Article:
iYOA wrote:in my very personal opinion, basswood isnt worth spending time over. the argument about it being much more consistent than balsa isnt that significant because if you do stiffness tests of balsa wood sticks and make sure to measure the mass of each stick you use, building consistently is very feasible(also precision matters but that does not mean using basswood is a substitute for precision)
another thing is that if you have two sticks of equal length and equal mass, one being bass and the other being balsa, the balsa wood stick will be stronger because it will have a larger cross section despite being less dense.
Well, from the same context- personal opinion.
My opinion comes from 3 years of parent helping, then 7+ years of coaching (towers, bridges, and boomilevers).
I agree strongly
, and have long preached the importance of precision. The two most important aspects being 1) control of the shape variable – as you develop/refine a design to get to the lowest weight that will work, you need to take out (as much as possible) the factor of each build being in slightly different shape, because those differences in shape will mean differences in forces (and where wood of some specification may have held in one build, it won’t hold in another build, and 2) getting things symmetrical (in 3 dimensions) – where the forces are equally distributed (for example, in the 4 legs of a tower).
On bass and balsa, I have to disagree
(in spite of my handle)
. For a number of years, I was “pure balsa.” Then listening to discussion of this long-debated subject, we decided to do some testing.
First, the statement suggesting that to be the same weight, bass and balsa sticks would have to be of different sizes (as in cross section) is simply incorrect.
The density ranges of bass and balsa overlap. You can have, over some range of density, bass and balsa sticks of the same length and cross section, that weigh the same.
A specific example- 3/32nds of an inch square cross section, 36” length. If you check Specialized Balsa’s website, you will see you can buy balsa from 0.4 to 2.2 grams (per 36” stick). While they don’t have bass listed by density/stick weight, I can tell you from having picked through/weighed.....hundreds of 3/32nd bass sticks, the weights at 36” range from about 1.8 to 2.6 grams. So, throughout the range from 1.8 to 2.2 grams, you can have bass or balsa sticks of the same size and weight.The question is, of course, is which is “stronger”?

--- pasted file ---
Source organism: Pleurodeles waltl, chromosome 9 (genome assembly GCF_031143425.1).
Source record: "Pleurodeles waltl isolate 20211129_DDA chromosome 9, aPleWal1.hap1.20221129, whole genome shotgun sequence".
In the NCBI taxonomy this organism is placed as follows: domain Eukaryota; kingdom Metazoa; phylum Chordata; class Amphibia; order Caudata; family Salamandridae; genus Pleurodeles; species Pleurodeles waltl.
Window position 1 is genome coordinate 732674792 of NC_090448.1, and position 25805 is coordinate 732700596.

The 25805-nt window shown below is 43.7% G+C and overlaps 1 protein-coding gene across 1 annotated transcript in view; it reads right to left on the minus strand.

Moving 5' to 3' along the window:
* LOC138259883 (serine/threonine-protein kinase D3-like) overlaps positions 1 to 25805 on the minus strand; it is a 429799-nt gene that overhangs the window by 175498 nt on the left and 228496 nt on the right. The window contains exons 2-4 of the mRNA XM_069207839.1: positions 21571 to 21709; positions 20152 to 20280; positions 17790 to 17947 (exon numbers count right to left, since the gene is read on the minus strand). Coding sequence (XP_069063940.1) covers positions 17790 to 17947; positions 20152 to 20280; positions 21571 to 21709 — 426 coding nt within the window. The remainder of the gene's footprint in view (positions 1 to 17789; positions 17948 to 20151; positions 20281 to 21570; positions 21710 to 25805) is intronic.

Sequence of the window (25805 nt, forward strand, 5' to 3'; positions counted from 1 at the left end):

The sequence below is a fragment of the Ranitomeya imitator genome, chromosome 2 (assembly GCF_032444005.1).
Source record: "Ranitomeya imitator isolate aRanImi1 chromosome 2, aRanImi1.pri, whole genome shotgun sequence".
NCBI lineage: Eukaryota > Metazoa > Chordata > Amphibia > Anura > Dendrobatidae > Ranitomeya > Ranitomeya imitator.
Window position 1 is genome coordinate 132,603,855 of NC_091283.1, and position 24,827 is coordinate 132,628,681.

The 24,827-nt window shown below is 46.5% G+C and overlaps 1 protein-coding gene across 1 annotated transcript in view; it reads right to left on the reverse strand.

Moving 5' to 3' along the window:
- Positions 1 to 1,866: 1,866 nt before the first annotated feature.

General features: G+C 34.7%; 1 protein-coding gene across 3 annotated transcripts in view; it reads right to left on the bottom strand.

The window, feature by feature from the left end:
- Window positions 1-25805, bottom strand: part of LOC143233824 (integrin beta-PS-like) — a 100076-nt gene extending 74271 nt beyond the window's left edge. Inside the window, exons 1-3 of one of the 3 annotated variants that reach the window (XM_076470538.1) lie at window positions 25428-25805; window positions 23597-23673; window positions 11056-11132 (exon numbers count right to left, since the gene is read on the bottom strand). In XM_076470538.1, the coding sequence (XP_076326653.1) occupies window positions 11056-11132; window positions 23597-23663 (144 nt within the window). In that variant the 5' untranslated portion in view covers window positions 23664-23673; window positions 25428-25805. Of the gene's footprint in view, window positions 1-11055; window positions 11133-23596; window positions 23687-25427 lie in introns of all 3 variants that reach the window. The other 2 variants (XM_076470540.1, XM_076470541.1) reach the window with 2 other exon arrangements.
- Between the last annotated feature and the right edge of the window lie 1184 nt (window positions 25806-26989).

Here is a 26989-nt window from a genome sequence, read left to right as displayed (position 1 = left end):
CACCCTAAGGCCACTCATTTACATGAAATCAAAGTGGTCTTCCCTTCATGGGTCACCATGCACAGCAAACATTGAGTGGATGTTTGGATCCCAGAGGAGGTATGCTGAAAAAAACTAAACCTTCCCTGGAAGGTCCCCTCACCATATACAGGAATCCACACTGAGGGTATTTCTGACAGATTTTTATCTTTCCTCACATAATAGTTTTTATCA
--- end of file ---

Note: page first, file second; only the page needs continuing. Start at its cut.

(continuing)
The mention of larger cross section being stronger indicates iOYA’s talking about in compression loading – specifically resistance to column failure in axial loading (load applied along the length/axis of the stick); i.e., the legs in a tower. My experience, and some data says at the same density and cross section, bass IS stronger
under axial compression loading - the load at which column failure occurs is higher.
The factors governing column failure are seen in Euler’s buckling equation (posted earlier for anyone that wants to look). One factor (which iOYA mentions) is cross section – technically the area moment of inertia (“I”), which is a function of cross section; a bigger cross section (all other properties being the same) is “stiffer”/resists buckling more than a smaller cross section. However, there is another term in the equation which isn't mentioned; “E”, the modulus of elasticity. This is a measure, essentially, of the inherent stiffness of a material.
The critical force (“F” – the force at which a column buckles/fails) is “E” times “I” (times pi squared), divided by the length squared. So, it is not
just the cross section that determines resistance to column failure; its the cross section and the elasticity together
Back when elevated bridges came in as the “balsa building event”, we did some compression/column strength testing, and the data said that at the same size (length & cross section) and density (i.e., the same weight), bass had higher column strength
. In that testing, we also saw that the variability (at same size and weight) in balsa was higher than in basswood. In bass, the variability was on the order of 10%; in balsa, it was closer to 20%. Is that “significant”
? It depends on how hard you’re pushing, how close to the edge you’re trying to get. At some level of competitiveness, yes, it is absolutely significant – for a tower, a half a gram, or a bit more.....
Now, there is not a lot of published data on the value of “E” for bass and balsa, but there is some
. Here’s one source: http://www.conradfp.com/pdfs/ch4-Mechanical-Properties-of-Wood.pdf
Look at table 4-1 on the second page; there are E values for both bass and balsa, and guess which one has higher values??
So, it is a combination of our own test data, and published data that forms the basis for my opinion that “if you have two sticks of equal length and equal mass, one being bass and the other being balsa, the BASS
wood stick will be stronger” (i.e., will give you more column strength). If anyone has data that is different, I'd sure love to hear of it.
In the end, am I saying this means using bass for legs is "THE" way to go; that it is "the best" way; that a bass-legged tower will beat a balsa-legged one? Not at all - the efficiency of the overall design depends on more factors than the leg wood. But, on an equal weight basis, all the data I'm aware of indicates that bass legs do offer a strength advantage.
For this post, I guess I ought to sign off as Bass Man.....